Interview with Klaus Josef Lutz, CEO of BayWa

1) BayWa has built technically innovative climate-protected greenhouses in the Emirates, thus enabling the cultivation of premium fruit vegetables in the desert region. How do you see the German or European role in the task of ensuring food security for ten billion people in the future?  

From a global perspective, sufficient food is currently being produced, but it does not always arrive where it is needed. A well-functioning agricultural trade is crucial here. Europe is one of the largest wheat exporters in the world and an important supplier to North Africa, for example. Germany produces excellent wheat with a high protein content, which is in high demand in other parts of the world. However, climate changes and extreme weather events can also lead to crop losses in Europe, as the exceptionally dry year of 2018 has shown. Progress in breeding climate-tolerant varieties, technical innovations such as climate greenhouses and digitization in agriculture in general offer the potential to secure food supplies for ten billion people, even under changing conditions. We should strive to cover food supply not only through imports, but also as far as possible "local for local" - both in industrialized countries and explicitly in growth markets. 

2. What has BayWa learned from the applications in the Emirates? Can the experiences also be transferred to the EU?

In climate-protected greenhouses it is basically possible to produce anywhere, in the desert as well as at the North Pole, whereby success depends on certain factors in individual cases, for example which product is to be cultivated. In the Emirates, too, the natural external conditions for agriculture are very demanding. A year-round production of - in this case - premium snack tomatoes is therefore only possible in modern climate greenhouses. We have learned a lot from the point of view of plant cultivation, for example with regard to the optimal supply of plants with nutrients and water while at the same time using resources sparingly. The desire for more "local for local", which was decisive in the Emirates, is also increasing in other countries. On the one hand, in order to become less dependent on food imports, on the other hand, because the demand for regionally and sustainably produced food is increasing, especially in wealthy nations. Our experience with nutrition trends and consumer wishes and requirements is similar to the experience we have in Europe.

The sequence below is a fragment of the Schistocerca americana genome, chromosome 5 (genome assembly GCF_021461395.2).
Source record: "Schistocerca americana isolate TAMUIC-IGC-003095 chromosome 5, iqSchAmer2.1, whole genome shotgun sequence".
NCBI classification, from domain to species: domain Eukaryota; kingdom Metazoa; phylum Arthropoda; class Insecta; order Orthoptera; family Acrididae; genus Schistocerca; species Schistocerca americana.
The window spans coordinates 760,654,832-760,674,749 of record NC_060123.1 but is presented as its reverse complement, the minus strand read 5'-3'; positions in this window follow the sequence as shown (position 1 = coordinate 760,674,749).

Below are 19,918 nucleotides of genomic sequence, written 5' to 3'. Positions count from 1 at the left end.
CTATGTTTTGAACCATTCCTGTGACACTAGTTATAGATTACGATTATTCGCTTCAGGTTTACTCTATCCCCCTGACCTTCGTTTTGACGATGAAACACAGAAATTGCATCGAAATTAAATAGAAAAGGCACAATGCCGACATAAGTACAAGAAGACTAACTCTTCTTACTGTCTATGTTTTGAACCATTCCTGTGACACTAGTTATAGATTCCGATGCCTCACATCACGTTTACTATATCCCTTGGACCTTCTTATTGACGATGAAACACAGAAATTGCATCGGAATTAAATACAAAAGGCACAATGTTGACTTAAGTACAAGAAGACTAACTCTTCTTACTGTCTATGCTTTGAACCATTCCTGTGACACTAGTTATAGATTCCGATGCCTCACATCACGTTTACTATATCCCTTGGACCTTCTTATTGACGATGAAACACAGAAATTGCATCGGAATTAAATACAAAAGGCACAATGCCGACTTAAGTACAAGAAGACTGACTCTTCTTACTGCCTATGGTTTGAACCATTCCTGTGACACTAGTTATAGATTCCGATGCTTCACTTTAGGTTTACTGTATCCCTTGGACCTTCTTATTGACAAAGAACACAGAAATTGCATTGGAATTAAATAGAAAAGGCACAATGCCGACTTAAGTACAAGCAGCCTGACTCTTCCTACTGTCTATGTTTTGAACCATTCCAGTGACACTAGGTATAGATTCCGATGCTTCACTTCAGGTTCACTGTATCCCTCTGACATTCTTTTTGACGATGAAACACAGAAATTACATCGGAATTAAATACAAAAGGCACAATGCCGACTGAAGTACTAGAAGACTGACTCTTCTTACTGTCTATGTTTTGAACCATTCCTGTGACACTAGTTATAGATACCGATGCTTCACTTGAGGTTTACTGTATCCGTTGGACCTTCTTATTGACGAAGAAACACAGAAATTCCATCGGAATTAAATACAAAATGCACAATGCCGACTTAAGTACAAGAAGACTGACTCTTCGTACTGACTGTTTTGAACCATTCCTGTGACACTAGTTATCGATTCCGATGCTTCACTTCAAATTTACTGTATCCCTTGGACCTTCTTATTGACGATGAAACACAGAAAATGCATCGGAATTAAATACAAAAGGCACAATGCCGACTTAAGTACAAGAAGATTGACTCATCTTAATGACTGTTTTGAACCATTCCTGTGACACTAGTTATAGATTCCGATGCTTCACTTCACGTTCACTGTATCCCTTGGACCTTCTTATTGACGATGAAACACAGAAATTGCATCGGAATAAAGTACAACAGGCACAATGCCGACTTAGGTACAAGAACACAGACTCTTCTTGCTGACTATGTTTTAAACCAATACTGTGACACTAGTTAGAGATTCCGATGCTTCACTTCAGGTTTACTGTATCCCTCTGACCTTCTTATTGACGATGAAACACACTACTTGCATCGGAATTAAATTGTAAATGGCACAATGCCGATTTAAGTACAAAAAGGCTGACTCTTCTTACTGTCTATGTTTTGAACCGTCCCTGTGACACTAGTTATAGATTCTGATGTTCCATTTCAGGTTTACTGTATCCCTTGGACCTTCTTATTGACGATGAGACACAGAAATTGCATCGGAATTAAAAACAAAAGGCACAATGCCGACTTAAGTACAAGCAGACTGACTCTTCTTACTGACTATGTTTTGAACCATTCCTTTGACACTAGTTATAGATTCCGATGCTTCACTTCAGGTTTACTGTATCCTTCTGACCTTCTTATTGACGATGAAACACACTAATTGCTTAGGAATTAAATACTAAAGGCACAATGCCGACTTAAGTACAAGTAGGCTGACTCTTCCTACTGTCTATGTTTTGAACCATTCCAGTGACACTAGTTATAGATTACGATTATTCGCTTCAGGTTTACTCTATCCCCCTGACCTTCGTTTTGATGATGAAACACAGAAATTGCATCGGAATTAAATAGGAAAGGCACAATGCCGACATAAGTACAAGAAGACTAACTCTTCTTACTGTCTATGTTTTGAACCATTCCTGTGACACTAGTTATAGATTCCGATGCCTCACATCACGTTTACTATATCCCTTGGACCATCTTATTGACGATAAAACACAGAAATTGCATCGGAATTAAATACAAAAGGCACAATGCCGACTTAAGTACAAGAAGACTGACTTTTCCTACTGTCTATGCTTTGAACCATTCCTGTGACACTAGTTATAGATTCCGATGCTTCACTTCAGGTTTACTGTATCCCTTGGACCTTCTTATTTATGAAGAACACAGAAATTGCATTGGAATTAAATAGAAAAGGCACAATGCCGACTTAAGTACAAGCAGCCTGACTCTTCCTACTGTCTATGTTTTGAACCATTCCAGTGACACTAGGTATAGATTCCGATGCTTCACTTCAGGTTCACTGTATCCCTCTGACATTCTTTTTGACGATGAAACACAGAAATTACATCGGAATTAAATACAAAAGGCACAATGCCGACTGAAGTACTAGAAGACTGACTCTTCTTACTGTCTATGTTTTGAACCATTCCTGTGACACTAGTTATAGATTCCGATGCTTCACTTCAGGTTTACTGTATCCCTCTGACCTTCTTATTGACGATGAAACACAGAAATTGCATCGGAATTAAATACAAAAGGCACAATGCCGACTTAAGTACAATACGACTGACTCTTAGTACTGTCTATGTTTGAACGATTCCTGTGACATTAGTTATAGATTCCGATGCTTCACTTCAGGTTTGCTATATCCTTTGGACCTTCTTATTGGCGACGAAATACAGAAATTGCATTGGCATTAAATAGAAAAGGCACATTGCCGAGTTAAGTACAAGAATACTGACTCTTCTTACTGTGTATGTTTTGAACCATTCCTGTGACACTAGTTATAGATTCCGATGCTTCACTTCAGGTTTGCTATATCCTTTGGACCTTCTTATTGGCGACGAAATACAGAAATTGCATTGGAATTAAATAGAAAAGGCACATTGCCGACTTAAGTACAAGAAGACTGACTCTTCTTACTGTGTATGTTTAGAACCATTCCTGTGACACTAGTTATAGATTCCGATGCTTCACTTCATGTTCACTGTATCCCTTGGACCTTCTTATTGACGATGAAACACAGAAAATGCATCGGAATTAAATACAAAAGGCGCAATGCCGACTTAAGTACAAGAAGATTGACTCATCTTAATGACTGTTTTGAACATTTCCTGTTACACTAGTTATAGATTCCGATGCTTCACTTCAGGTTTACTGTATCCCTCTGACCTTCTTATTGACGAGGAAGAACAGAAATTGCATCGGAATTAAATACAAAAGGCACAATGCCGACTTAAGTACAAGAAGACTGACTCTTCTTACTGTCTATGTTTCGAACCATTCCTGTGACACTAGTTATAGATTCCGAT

3. You support the Global Food Summit, among other things, in the start-up event. What is your particular interest in the start-ups?  

We gladly support the start-up event of the Global Food Summit because BayWa has always claimed to be a driver of innovation and to make it available to its customers at an early stage. This is true today, in the digital age, just as it was in the 1920s, when BayWa was one of the pioneers in the mechanization of agriculture. The prerequisite for this is to recognize innovations at an early stage, to question one's own business models again and again and, if necessary, to supplement, adapt or develop completely new business models. Start-ups, which are already one step ahead, are very important in this process. BayWa, on the other hand, can accelerate the path of an innovation to market maturity - through its proximity to the customer, its  sales network and the opportunities to quickly evaluate innovative business ideas, for example through practical trials. We have been successfully implementing this with our Agro Innovation Lab for years.